How many more women must die before the media exposes Marie Stopes?

Marie Stopes International is one of the world’s biggest abortion chains, and it operates a Dublin branch which helps to drive business to abortion clinics in Britain.

Now the British Care Quality Commission, which carried out unannounced inspections at Marie Stopes, has forced the chain to stop performing abortions.

The reasons given by the inspectors are chilling.

They said that abortions could not take place at Marie Stopes because they needed ‘to make sure [women] were protected from potential harm’.

The CQC said it could not be sure that staff had adequate levels of training and competence to administer sedatives and general anaesthetic. I don’t need to spell out exactly how dangerous that is.

The safety watchdog also said it had immediate concerns about issues of consent – and ensured that abortions for under 18s and vulnerable groups of women were immediately suspended.

That should be ringing all kinds of alarm bells. Are young or vulnerable patients being coerced into aborting their babies? Was the abortion procedure being sold in a misleading way? ‘Immediately’ suspending services suggests that the inspectors had cause for grave concern.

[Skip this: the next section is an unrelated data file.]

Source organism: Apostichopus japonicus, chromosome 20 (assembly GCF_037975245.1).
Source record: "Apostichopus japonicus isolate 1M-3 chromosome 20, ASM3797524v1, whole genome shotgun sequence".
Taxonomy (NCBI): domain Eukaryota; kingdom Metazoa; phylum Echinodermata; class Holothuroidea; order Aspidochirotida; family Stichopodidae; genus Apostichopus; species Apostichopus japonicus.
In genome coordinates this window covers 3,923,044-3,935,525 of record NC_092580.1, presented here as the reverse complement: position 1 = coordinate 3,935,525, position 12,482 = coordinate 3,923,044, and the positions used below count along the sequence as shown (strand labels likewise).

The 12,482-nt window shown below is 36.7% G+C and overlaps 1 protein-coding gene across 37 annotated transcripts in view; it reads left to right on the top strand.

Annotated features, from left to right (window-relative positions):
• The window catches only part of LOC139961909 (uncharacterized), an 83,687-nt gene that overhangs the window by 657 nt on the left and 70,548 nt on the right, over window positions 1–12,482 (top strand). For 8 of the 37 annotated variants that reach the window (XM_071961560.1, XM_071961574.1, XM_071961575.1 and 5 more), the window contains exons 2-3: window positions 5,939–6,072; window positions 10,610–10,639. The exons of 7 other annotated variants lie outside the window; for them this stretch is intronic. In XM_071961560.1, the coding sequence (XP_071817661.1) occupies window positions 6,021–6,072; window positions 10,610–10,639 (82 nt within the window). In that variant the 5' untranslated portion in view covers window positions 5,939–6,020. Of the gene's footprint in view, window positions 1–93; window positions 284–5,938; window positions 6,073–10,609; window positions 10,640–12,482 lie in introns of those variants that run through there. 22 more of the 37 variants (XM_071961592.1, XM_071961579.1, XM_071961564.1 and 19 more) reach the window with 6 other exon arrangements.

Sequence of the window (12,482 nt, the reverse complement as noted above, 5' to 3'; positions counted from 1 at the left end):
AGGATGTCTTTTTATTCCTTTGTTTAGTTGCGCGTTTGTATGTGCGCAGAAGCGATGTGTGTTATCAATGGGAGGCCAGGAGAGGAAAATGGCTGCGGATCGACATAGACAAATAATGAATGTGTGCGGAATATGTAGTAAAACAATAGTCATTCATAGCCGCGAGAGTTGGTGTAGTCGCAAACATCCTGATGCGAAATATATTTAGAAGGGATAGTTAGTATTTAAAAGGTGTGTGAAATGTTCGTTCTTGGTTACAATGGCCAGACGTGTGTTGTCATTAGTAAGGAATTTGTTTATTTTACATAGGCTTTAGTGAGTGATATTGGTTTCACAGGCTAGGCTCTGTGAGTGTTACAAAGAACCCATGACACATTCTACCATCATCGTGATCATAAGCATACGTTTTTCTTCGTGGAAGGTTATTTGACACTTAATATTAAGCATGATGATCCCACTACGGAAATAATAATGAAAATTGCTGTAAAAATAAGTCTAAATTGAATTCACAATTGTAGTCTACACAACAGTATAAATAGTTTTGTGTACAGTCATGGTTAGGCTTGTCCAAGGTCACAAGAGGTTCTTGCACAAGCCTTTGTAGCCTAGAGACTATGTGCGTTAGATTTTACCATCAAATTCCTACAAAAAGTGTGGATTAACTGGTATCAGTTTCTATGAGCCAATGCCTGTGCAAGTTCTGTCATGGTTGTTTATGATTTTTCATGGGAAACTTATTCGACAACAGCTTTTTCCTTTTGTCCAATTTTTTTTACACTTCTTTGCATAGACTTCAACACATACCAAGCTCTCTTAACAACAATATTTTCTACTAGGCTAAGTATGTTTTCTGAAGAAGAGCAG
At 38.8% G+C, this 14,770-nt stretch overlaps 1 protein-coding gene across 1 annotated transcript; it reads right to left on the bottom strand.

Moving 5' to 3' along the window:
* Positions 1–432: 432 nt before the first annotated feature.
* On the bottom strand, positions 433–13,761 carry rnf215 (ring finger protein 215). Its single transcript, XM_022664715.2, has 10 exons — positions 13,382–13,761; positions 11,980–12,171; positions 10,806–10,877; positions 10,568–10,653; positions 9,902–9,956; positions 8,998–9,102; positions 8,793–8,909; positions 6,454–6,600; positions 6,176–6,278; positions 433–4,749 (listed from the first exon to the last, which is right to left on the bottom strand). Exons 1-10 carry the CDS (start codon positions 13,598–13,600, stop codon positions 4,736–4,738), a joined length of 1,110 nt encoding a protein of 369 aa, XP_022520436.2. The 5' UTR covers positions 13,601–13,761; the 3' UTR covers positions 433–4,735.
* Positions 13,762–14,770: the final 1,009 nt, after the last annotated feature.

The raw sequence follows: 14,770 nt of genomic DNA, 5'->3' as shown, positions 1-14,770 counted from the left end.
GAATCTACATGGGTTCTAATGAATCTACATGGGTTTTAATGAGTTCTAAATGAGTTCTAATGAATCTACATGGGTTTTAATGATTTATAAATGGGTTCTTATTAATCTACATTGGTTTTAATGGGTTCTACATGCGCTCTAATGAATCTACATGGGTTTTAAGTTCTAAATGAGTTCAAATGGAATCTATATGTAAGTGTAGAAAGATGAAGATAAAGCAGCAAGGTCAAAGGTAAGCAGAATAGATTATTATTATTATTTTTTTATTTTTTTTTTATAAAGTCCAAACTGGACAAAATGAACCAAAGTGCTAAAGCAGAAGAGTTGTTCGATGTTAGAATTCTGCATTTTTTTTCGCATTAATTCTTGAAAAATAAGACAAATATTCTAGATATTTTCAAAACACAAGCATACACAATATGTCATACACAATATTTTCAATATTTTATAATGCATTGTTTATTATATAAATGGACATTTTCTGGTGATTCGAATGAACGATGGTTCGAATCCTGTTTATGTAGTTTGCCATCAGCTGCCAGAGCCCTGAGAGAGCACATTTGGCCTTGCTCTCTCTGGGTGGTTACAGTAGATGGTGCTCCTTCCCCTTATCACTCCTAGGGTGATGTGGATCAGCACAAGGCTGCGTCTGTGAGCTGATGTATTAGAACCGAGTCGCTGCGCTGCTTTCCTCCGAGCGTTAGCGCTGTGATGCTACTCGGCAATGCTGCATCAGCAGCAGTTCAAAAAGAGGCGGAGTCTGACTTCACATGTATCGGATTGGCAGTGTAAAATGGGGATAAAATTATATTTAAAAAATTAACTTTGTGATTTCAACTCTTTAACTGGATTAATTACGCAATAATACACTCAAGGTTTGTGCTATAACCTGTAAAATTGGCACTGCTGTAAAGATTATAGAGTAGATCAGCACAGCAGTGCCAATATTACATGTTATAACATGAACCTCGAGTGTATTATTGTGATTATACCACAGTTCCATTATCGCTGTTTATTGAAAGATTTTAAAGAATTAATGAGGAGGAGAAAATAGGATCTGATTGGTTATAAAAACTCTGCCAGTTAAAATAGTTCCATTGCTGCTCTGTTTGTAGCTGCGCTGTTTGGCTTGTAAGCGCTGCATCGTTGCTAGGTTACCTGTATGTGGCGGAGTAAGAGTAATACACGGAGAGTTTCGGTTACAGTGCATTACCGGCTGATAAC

So much for ‘safe, legal abortion’. So much for putting the needs of women first. So much for trusting abortion providers.

But, of course, Marie Stopes has a grim and deadly record in this area.

Aisha Chithira, who had travelled from Ireland, bled to death after an abortion at a Marie Stopes clinic in West London in 2012. She had been discharged from the clinic despite falling to the floor, hyperventilating and being obviously unwell. Another Irish woman almost died in the same Marie Stopes clinic in 2006 when an abortionist, Dr Phanuel Dartey, perforated her uterus and left pieces of her baby inside her body. When she returned to Ireland, the woman was rushed to hospital where she was in a critical condition for two months.



Reporting from the Irish media on these cases – and these new revelations – has been mostly confined to short reports. There has been no blaze of publicity, no calls for an inquiry, and no hard questions asked of the abortion industry.

The website of the Marie Stopes clinic in Dublin makes no mention of the fact that its clinics in Britain have effectively had its abortion services shut down.

It probably feels it doesn’t need to. The Irish media will do a grand job of covering things up for them once again. The question is: how many more women and their babies must die before the Irish media tells the truth about Marie Stopes?

Read more on Marie Stopes here on









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